Getting into the mental game of renovating your home
Living on a construction site or in the midst of a major renovating job is not fun. It is not just the dust and the inconvenience of workmen coming and going at early and late hours, it is having to decide on every little detail.
These disruptions, inconveniences and decisions go on for months and months. You want your home renovation project to be successful and you want to have your mental health, you bank balance and your family in good shape at the end.
Most games have both a physical and mental component. The home renovation game is no different. Today I would like to provide advice on the best ways to fight against “mission creep,” home-decor obsession, second-guessing your decisions and more.
It’s all connected
A few years ago I decided to paint my living room. Since it is connected to my foyer, I painted that too. Then I had to paint the stairwell and the hallway upstairs. One room led to another and I couldn’t seem to find a great place to stop. I painted half the house!
This phenomenon of “mission creep” — a slow and steady broadening of your job’s extent means you’ll certainly need a bigger budget and more time to completion and loss of privacy and regular life conveniences for a longer time.
What can you do? Realize that just like “Rome wasn’t built in a day”, home maintenance is never really finished. There is always more! Plan the work then work the plan. Don’t let one thing lead to another unnecessarily.
Of course sometimes one job does lead to another, and that other job must be done. When that happens there is a couple of benefits
- It is usually more cost effective to do one big job than three little jobs.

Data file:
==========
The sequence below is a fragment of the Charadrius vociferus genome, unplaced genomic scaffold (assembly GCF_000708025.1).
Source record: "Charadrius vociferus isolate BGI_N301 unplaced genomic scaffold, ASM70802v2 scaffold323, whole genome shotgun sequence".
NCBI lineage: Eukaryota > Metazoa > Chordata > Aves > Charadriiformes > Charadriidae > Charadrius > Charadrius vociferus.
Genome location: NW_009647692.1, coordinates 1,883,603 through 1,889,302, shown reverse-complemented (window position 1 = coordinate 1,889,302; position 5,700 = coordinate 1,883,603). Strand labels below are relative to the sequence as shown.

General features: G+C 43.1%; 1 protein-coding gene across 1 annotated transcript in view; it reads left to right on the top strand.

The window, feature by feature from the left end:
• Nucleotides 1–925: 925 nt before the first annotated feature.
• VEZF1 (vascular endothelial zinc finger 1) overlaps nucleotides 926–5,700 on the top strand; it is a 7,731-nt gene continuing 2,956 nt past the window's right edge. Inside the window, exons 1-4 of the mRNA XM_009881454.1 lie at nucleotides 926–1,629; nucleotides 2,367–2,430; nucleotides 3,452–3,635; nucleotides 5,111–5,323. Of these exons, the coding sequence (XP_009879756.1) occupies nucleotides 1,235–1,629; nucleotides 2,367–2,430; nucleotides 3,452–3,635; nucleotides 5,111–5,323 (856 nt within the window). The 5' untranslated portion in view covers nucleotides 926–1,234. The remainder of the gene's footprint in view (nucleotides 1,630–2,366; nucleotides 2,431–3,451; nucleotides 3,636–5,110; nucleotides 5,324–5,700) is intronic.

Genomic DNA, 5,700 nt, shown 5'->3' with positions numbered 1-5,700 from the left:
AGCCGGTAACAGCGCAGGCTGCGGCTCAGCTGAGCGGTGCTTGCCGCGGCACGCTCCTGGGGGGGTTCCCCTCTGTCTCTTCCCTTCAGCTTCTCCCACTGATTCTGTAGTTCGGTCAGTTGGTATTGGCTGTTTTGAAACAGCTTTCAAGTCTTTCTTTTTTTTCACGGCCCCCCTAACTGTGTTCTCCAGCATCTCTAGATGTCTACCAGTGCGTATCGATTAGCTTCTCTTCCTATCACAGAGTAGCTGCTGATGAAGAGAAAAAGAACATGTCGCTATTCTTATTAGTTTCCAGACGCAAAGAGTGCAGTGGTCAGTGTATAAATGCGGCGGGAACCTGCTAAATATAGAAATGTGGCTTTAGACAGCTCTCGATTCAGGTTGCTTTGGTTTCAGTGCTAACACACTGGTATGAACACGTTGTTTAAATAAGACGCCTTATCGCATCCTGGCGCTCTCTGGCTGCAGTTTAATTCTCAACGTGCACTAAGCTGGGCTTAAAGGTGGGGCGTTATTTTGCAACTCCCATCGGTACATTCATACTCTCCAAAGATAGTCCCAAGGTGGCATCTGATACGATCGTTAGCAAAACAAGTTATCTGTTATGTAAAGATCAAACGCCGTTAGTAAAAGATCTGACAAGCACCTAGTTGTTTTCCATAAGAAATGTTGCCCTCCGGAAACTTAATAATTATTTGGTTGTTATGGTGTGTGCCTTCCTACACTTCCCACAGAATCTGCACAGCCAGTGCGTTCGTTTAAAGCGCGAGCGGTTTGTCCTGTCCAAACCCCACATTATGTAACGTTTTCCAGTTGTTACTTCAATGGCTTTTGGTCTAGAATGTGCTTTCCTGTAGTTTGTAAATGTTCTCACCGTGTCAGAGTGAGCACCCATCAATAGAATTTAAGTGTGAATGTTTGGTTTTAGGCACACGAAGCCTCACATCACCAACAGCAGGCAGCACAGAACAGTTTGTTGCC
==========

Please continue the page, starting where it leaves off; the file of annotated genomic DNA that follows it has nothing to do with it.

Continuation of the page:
- Doing one big job instead of several little jobs gets work out of the way faster so you can get on with your regular life.
Fixation with the fixes of others
Although it’s wonderful to discover ideas in the stunning homes of your good friends, it can likewise cause you undue pressure and unwanted anxiety, especially midway through a reno when you might start to question some of your decisions.
Comparing yourself to others is never a good idea. One of my favourite quotes goes something like this. “Life is a race you run against yourself. Sometimes you’re behind and sometimes your ahead. But in the end it never really mattered.” The same goes for home renovation jobs. In the whole scheme of things, they are not important enough to take over your life.
What can you do? Before you begin, go ahead and visit the homes of your friends and ask them about their choices. And, think your design choices through. After the project has started, try not to make too many unnecessary changes. Remind yourself that there are limitless numbers of ways to decorate and furnish any space.
Changes that need embracing
But sometimes plans change. That’s ok. You can’t be completely inflexible, especially when new information comes in mid-project. Maybe, for example, you realize the the paint colour you’ve chosen is a little too dark, or that the layout is “awkward”.
Changing your mind isn’t really an issue if you do it early. In truth, it might really be an advantage — much better to do so quickly and decisively rather than live with forever with remorse. Be decisive but open to change, is my advice.
Should I stay or should I go?
Living a normal life during a renovating job can be challenging. There’s the dust, and loud, irritating sounds. Sometimes your water, electricity and even heat are off for long periods of the day. Sometimes you can’t use your kitchen sink or one of your bathrooms! Personal privacy will be lost, as contractors, electricians and plumbers are around and often in the way. (You are in their way too!)
If all that is too much, you might want to consider staying in an airbnb or if it is the summertime, going camping.
Either way, don’t panic. It will all be over soon enough and then you and your family can and will enjoy your new home improvement for years to come.
Time out for takeout
When we did our kitchen renovation a few years ago, there were a few days when we had no workable fridge and stove, not to mention countertop. Meals became simple (sandwiches) or takeout.
It’s OK to go off a healthy diet for a few days. If the reno is going to be longer lasting, a bar fridge and a portable electric or gas cooktop might be a great investment and something you can use after the reno is long over.